Frequently Asked Questions
What can I expect during and after my pet's massage?
Most pets settle into a massage session nicely but some dogs may take a couple sessions before they feel comfortable enough with a new person to settle and allow body work. Each massage session will normally last 45-60 minutes but will greatly depend on your dog’s needs and will include several stages. The opening of the massage allows your dog and I to get acquainted, this starts the minute we meet. The second stage is the palpation stage, an evaluation of your dog’s overall musculature, a check for areas of tension, and the mobility of the joints. This portion is vital to planning the areas of the body needing the most attention. Then we move into the substance of the massage. I will massage certain areas of the body with particular strokes based on observation and palpation. We finish with some light stretching and close with some final gentle strokes. A potty break shortly after a massage and a drink of water is recommended after massage. Most dogs feel revived and relaxed and will likely have an overall happy and calm deposition following a massage.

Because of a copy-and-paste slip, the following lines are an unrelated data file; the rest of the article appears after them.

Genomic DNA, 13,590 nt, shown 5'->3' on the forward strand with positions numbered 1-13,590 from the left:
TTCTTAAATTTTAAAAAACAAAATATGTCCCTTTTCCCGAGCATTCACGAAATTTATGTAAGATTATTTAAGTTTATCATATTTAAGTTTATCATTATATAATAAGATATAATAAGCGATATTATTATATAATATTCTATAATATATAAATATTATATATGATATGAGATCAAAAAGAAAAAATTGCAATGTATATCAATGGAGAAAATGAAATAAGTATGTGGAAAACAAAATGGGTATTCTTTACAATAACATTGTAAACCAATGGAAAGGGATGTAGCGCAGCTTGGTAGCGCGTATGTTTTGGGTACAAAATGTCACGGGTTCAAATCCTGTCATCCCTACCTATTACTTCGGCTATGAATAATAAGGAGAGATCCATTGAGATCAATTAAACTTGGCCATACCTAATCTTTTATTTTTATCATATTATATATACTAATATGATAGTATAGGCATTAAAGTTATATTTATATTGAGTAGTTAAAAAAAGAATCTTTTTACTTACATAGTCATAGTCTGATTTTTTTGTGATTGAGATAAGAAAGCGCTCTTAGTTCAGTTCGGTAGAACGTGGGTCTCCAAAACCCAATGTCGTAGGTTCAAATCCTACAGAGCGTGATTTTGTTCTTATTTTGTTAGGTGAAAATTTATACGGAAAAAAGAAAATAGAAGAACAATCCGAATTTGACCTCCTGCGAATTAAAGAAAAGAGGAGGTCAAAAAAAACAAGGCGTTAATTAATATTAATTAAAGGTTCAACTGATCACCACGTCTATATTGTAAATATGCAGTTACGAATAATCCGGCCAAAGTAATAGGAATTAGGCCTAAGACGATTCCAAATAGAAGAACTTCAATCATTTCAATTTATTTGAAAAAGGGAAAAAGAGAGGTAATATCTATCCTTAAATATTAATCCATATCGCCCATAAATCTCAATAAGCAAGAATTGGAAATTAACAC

Can I do anything to prepare my pet for a massage?
Yes! It is best to schedule a massage at a time of day where your pet is normally most relaxed. Obviously, this isn’t always possible, so there are a few things you can do. Try to keep your dog’s routine as normal as possible. If able, take your dog for a walk before the massage session. Avoid meals for 2 hours prior to the massage and try to make sure they have gone to the bathroom. Having a comfortable, quiet space with limited interruptions for the massage is always encouraged.
How often should my pet receive a massage?
Frequency of massage varies based on each individual’s needs. Pets recovering from surgery or that have severe chronic discomfort may benefit from a couple sessions a week where other pets may only need a massage on a monthly basis.
I think my pet is in pain. Can I try getting my pet a massage before seeking veterinary care?
Massage can not be a substitute for veterinary care and a massage therapist can not diagnose a condition. Though massage may be beneficial in most injuries or illness, it is the law in Oregon (and a good idea) that a veterinarian must signs a referral for a massage. I am happy to help facilitate with a referral request to your regular vet.